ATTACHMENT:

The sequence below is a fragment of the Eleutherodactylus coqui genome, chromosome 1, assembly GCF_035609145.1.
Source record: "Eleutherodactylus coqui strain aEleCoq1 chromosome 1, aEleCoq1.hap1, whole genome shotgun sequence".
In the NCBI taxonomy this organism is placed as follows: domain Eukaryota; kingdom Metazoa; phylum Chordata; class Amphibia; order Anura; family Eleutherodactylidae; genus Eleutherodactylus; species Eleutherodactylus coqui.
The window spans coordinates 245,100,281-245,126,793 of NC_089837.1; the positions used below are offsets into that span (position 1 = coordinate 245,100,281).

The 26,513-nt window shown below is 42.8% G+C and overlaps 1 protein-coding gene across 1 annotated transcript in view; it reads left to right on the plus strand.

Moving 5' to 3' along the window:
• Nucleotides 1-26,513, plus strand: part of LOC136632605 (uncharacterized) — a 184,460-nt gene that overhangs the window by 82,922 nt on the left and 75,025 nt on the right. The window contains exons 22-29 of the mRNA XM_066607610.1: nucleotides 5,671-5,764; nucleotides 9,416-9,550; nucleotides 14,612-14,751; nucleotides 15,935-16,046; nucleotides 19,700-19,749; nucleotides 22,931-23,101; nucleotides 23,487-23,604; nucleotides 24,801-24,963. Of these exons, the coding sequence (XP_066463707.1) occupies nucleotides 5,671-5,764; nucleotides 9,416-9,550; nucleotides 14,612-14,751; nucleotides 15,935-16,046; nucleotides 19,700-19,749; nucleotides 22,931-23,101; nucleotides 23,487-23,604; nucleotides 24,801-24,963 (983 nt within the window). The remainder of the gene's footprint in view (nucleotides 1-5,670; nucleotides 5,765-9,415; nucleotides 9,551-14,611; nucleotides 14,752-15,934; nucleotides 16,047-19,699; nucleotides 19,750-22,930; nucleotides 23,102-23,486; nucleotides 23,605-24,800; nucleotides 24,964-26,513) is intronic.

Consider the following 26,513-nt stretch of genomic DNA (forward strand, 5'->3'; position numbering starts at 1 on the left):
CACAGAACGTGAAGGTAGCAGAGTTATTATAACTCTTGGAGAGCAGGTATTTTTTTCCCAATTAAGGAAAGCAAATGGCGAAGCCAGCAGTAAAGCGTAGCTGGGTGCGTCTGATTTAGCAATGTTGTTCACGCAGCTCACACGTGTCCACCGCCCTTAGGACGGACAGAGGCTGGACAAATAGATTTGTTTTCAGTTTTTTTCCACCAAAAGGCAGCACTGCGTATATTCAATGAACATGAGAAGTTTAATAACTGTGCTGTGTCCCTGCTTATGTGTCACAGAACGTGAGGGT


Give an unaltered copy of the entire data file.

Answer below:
The sequence below is a fragment of the Eleutherodactylus coqui genome, chromosome 1, assembly GCF_035609145.1.
Source record: "Eleutherodactylus coqui strain aEleCoq1 chromosome 1, aEleCoq1.hap1, whole genome shotgun sequence".
In the NCBI taxonomy this organism is placed as follows: domain Eukaryota; kingdom Metazoa; phylum Chordata; class Amphibia; order Anura; family Eleutherodactylidae; genus Eleutherodactylus; species Eleutherodactylus coqui.
The window spans coordinates 245,100,281-245,126,793 of NC_089837.1; the positions used below are offsets into that span (position 1 = coordinate 245,100,281).

The 26,513-nt window shown below is 42.8% G+C and overlaps 1 protein-coding gene across 1 annotated transcript in view; it reads left to right on the plus strand.

Moving 5' to 3' along the window:
• Nucleotides 1-26,513, plus strand: part of LOC136632605 (uncharacterized) — a 184,460-nt gene that overhangs the window by 82,922 nt on the left and 75,025 nt on the right. The window contains exons 22-29 of the mRNA XM_066607610.1: nucleotides 5,671-5,764; nucleotides 9,416-9,550; nucleotides 14,612-14,751; nucleotides 15,935-16,046; nucleotides 19,700-19,749; nucleotides 22,931-23,101; nucleotides 23,487-23,604; nucleotides 24,801-24,963. Of these exons, the coding sequence (XP_066463707.1) occupies nucleotides 5,671-5,764; nucleotides 9,416-9,550; nucleotides 14,612-14,751; nucleotides 15,935-16,046; nucleotides 19,700-19,749; nucleotides 22,931-23,101; nucleotides 23,487-23,604; nucleotides 24,801-24,963 (983 nt within the window). The remainder of the gene's footprint in view (nucleotides 1-5,670; nucleotides 5,765-9,415; nucleotides 9,551-14,611; nucleotides 14,752-15,934; nucleotides 16,047-19,699; nucleotides 19,750-22,930; nucleotides 23,102-23,486; nucleotides 23,605-24,800; nucleotides 24,964-26,513) is intronic.

Consider the following 26,513-nt stretch of genomic DNA (forward strand, 5'->3'; position numbering starts at 1 on the left):
CACAGAACGTGAAGGTAGCAGAGTTATTATAACTCTTGGAGAGCAGGTATTTTTTTCCCAATTAAGGAAAGCAAATGGCGAAGCCAGCAGTAAAGCGTAGCTGGGTGCGTCTGATTTAGCAATGTTGTTCACGCAGCTCACACGTGTCCACCGCCCTTAGGACGGACAGAGGCTGGACAAATAGATTTGTTTTCAGTTTTTTTCCACCAAAAGGCAGCACTGCGTATATTCAATGAACATGAGAAGTTTAATAACTGTGCTGTGTCCCTGCTTATGTGTCACAGAACGTGAGGGT